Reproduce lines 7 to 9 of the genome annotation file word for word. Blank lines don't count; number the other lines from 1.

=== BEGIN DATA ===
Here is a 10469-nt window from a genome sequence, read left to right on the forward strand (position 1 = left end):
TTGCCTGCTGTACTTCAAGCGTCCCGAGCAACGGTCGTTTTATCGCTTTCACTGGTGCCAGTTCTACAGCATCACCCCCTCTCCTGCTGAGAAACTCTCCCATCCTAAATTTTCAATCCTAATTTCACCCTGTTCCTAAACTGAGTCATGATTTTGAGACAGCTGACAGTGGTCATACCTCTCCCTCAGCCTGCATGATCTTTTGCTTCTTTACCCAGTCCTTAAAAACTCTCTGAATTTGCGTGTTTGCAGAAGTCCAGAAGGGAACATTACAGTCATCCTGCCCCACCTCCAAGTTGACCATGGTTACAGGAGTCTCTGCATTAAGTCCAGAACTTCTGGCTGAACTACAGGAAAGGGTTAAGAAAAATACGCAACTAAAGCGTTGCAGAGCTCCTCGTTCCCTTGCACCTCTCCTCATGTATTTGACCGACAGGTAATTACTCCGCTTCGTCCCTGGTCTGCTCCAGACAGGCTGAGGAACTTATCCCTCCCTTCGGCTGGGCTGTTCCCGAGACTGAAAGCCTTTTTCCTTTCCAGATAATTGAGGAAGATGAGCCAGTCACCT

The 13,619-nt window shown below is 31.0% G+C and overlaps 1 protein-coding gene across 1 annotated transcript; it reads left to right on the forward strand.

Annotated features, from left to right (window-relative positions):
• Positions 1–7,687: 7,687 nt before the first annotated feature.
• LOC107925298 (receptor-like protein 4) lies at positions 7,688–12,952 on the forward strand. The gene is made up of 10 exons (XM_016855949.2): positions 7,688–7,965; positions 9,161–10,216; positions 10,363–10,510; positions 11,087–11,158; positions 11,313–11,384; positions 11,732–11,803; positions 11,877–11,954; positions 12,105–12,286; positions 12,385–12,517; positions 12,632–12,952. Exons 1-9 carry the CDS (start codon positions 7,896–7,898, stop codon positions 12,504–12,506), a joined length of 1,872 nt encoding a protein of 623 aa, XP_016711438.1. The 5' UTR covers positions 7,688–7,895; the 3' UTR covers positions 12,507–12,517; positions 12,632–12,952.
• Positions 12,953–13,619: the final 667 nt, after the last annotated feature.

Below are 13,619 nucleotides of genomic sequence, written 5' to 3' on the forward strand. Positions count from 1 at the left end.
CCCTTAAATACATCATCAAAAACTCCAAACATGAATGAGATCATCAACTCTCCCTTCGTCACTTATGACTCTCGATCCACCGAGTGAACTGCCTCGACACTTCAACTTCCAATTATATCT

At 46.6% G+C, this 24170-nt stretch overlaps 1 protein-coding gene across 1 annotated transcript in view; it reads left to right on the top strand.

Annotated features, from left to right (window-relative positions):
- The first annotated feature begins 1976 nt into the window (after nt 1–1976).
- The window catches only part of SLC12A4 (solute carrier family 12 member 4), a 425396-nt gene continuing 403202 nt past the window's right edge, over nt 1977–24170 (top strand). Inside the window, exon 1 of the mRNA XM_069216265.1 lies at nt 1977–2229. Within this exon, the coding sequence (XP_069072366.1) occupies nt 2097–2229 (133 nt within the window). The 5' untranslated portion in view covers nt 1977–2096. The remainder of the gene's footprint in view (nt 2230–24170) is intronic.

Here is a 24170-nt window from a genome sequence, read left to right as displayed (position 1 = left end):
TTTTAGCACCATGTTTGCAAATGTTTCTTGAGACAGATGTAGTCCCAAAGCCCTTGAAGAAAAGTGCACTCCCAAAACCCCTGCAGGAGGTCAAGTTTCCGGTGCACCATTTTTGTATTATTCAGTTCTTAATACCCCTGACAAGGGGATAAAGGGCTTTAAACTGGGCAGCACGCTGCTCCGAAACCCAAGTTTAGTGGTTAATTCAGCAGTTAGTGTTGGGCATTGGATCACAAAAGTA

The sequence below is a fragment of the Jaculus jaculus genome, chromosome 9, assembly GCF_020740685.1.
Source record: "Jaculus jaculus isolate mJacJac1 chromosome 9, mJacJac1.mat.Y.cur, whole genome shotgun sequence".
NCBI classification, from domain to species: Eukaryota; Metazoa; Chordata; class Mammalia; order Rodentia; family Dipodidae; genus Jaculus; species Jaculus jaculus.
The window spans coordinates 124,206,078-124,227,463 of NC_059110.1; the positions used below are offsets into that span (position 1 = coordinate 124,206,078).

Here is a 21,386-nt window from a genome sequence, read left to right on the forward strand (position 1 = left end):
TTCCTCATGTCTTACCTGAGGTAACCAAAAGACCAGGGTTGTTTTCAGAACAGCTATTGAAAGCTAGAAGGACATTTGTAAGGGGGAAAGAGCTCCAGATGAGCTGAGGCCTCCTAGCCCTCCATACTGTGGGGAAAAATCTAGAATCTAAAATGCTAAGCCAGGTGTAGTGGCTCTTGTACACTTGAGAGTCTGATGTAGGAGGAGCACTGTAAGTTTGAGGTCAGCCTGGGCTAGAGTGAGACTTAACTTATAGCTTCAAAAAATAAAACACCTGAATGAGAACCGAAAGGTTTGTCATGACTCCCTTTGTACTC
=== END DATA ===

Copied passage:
• Positions 12,953–13,619: the final 667 nt, after the last annotated feature.

Below are 13,619 nucleotides of genomic sequence, written 5' to 3' on the forward strand. Positions count from 1 at the left end.
CCCTTAAATACATCATCAAAAACTCCAAACATGAATGAGATCATCAACTCTCCCTTCGTCACTTATGACTCTCGATCCACCGAGTGAACTGCCTCGACACTTCAACTTCCAATTATATCT